Steve and Melanie have jobs folding shirts at a store. Every day, they each have 100 shirts to fold. When they finish folding, they can leave. On the first day of the job, Melanie finishes folding in one and a half hours (90 minutes) and leaves, but Steve still has 10 shirts left. The next day, Steve decides to be crafty. When Melanie’s not looking, he moves 5 shirts from his pile to her pile. This means that Melanie will be folding 105 shirts, and Steve 95 shirts. Steve believes he’ll finish at the same time as Melanie, but is surprised when she once again finishes before him.

Assuming that both Steve and Melanie’s folding speeds never change, why was Steve wrong about his prediction?

  • 1
    $\begingroup$ This seems to be a pure math question, not a puzzle. $\endgroup$ – Deusovi Dec 24 '19 at 16:52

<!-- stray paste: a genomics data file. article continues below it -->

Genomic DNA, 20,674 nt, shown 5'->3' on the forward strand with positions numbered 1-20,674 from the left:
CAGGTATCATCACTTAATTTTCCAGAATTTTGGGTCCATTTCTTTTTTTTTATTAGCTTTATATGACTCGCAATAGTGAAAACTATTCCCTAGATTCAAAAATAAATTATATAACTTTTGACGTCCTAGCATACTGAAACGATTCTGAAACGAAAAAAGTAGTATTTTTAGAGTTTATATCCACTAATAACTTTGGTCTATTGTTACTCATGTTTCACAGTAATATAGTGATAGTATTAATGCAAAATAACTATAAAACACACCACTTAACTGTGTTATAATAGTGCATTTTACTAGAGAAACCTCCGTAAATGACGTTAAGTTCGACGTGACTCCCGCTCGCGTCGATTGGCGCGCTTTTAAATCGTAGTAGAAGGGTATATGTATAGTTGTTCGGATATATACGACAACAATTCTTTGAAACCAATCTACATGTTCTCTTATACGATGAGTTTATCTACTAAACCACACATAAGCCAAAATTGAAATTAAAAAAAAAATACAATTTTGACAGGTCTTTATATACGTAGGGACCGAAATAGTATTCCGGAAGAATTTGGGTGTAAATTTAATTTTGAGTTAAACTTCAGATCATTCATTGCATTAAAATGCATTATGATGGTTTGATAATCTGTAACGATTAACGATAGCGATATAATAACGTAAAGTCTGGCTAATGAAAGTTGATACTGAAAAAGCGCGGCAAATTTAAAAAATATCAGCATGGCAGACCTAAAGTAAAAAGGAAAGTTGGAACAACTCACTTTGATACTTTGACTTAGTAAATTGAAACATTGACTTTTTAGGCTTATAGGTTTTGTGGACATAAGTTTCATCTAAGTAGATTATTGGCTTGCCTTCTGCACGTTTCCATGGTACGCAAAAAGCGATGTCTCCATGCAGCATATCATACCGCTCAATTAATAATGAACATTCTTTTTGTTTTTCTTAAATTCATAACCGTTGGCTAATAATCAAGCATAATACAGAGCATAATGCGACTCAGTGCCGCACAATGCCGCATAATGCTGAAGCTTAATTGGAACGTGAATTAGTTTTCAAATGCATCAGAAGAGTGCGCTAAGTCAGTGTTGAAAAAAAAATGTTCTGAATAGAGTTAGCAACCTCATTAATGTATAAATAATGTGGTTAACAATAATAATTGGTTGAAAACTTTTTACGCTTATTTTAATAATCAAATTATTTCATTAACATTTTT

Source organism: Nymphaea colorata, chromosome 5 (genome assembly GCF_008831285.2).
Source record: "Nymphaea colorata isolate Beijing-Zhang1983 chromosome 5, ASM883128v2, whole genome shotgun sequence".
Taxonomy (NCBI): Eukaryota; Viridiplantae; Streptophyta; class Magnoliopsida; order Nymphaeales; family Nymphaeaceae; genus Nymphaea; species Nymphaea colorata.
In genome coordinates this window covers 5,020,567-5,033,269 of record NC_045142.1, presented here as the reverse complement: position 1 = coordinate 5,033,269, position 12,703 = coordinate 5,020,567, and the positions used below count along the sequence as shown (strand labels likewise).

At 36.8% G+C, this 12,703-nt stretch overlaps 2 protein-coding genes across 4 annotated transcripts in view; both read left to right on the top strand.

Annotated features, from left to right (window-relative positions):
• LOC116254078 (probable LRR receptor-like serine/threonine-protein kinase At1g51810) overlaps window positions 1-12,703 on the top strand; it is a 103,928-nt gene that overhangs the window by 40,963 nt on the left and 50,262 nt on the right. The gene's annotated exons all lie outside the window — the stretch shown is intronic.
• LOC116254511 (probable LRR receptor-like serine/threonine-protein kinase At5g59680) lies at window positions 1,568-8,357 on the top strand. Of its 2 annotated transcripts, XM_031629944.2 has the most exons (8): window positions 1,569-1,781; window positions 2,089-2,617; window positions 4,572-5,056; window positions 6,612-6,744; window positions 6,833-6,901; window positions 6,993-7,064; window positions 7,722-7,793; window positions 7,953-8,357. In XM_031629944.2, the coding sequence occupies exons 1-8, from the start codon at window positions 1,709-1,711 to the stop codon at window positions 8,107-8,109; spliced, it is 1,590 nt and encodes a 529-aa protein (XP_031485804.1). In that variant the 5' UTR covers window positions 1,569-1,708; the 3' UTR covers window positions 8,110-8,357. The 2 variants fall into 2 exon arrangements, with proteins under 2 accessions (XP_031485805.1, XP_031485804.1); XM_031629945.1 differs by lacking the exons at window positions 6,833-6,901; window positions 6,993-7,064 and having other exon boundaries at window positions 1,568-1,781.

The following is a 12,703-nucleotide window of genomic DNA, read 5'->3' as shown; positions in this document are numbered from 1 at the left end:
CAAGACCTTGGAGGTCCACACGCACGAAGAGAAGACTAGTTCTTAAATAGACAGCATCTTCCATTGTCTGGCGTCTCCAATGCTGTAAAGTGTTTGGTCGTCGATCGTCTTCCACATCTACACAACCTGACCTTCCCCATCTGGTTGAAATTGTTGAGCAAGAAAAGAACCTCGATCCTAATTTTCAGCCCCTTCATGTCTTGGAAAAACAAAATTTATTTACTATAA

Is it because

Steve is bad at arithmetic?

From the given information:

Melanie takes $90/100=0.9$ minutes per shirt, while Steve takes $90/(100-10)=1$ minute per shirt.

So for the next day:

With $105$ shirts, Melanie requires $105 \cdot 0.9=94.5$ minutes, while Steve's $95$ shirts take $95 \cdot 1 = 95$ minutes. Hence, Melanie will still finish earlier.


Here is an explanation with very little arithmetic.

On the first day

Melanie does 100 shirts in the same time as Steve does 90.

Assuming the same happens on the second day

after the same amount of time they will both have 5 left, which Melanie can do faster than Steve.

His mistake was

dividing the excess shirts evenly between him and Melanie.


Not the answer you're looking for? Browse other questions tagged or ask your own question.